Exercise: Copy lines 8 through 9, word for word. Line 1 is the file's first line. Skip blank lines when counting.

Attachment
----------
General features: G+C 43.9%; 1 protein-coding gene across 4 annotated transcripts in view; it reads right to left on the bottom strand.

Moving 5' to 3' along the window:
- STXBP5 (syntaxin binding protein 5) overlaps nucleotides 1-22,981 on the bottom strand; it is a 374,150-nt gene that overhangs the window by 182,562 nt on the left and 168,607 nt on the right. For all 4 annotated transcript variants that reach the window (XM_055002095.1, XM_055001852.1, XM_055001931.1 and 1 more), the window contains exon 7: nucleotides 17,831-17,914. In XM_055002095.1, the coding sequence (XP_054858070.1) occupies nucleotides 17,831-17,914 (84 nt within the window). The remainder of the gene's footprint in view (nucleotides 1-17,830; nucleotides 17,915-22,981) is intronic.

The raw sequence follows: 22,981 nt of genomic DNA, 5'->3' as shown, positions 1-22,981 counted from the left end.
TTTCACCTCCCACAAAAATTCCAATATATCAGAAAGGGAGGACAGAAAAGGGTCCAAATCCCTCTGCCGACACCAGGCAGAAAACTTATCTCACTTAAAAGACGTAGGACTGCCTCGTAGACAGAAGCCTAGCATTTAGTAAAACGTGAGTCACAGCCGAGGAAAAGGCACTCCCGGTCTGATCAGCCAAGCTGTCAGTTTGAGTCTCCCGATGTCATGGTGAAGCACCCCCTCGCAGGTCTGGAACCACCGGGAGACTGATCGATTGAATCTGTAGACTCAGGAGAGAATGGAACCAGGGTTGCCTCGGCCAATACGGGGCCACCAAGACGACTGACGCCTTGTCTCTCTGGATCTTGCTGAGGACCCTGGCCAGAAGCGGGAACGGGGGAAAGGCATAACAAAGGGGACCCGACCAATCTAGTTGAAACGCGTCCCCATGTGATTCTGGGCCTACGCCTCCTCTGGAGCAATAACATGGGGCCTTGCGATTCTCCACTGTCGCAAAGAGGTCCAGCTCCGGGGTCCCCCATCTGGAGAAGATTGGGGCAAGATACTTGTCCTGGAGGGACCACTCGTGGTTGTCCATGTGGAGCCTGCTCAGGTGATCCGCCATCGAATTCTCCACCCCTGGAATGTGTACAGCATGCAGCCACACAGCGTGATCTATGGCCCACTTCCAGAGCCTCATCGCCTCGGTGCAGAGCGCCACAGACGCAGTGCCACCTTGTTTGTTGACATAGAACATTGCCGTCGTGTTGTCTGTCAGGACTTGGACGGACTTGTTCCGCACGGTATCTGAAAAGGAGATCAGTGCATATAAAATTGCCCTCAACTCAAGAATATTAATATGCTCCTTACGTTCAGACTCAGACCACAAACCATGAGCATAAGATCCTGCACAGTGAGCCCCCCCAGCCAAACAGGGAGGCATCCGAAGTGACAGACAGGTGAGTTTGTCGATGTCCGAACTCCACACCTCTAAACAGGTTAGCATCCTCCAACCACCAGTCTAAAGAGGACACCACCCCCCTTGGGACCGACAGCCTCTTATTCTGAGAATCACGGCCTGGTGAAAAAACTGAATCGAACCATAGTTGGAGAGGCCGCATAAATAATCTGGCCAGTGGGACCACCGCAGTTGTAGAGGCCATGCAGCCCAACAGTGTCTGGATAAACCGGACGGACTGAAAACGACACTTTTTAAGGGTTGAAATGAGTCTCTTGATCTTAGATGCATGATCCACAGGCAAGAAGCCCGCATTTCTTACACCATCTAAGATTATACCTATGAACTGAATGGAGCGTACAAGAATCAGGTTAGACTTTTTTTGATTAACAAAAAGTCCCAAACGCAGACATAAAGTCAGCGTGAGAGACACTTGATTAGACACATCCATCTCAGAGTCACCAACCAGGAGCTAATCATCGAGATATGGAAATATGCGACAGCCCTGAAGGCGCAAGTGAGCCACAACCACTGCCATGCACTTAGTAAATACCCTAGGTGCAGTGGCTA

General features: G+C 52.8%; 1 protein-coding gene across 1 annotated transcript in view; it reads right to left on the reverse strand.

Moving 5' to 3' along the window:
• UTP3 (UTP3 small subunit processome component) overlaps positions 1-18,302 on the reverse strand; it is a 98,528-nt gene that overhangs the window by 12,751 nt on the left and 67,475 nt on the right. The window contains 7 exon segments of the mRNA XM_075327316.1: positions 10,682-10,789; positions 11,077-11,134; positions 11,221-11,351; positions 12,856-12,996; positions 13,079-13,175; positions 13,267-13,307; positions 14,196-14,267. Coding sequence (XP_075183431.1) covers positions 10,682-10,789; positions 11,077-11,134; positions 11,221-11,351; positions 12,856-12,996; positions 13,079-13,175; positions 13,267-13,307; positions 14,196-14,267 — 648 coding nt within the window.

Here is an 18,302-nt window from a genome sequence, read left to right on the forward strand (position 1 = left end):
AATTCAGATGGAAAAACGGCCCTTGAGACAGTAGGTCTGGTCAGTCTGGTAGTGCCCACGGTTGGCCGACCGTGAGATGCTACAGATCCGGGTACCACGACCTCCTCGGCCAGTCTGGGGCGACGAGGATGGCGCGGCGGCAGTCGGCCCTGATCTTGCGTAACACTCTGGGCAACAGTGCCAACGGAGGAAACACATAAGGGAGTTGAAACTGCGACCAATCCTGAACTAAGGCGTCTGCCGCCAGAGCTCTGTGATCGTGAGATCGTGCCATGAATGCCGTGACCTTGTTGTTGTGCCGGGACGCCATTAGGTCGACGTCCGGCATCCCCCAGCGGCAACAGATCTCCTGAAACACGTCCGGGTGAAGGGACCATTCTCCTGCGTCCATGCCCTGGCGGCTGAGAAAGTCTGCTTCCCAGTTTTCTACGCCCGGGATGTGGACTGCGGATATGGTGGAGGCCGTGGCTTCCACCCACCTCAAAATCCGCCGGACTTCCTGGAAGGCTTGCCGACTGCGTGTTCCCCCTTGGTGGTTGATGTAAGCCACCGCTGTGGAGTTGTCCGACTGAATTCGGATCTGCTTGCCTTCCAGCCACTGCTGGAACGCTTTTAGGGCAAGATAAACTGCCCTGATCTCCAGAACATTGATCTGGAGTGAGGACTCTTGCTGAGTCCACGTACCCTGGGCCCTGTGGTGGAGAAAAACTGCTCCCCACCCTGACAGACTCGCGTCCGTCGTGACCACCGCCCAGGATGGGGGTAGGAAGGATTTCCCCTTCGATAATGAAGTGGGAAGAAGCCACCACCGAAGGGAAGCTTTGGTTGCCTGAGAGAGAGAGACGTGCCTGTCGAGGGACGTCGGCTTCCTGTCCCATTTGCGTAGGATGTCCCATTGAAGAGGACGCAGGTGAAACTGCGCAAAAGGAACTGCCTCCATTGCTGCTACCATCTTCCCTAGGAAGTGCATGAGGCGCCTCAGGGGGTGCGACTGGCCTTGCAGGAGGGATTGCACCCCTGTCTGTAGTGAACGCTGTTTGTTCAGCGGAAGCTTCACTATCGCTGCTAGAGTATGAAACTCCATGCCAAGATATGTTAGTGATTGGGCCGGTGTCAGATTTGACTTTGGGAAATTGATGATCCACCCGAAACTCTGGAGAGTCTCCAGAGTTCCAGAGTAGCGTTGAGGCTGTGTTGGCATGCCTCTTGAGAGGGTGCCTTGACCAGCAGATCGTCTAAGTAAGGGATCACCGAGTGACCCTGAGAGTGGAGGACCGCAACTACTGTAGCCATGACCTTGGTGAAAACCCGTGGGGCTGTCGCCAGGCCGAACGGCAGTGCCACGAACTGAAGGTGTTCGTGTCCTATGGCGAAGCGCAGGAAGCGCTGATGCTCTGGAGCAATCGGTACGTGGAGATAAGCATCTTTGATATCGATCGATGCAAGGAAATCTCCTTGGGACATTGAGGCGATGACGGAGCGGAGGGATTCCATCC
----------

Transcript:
• UTP3 (UTP3 small subunit processome component) overlaps positions 1-18,302 on the reverse strand; it is a 98,528-nt gene that overhangs the window by 12,751 nt on the left and 67,475 nt on the right. The window contains 7 exon segments of the mRNA XM_075327316.1: positions 10,682-10,789; positions 11,077-11,134; positions 11,221-11,351; positions 12,856-12,996; positions 13,079-13,175; positions 13,267-13,307; positions 14,196-14,267. Coding sequence (XP_075183431.1) covers positions 10,682-10,789; positions 11,077-11,134; positions 11,221-11,351; positions 12,856-12,996; positions 13,079-13,175; positions 13,267-13,307; positions 14,196-14,267 — 648 coding nt within the window.

Here is an 18,302-nt window from a genome sequence, read left to right on the forward strand (position 1 = left end):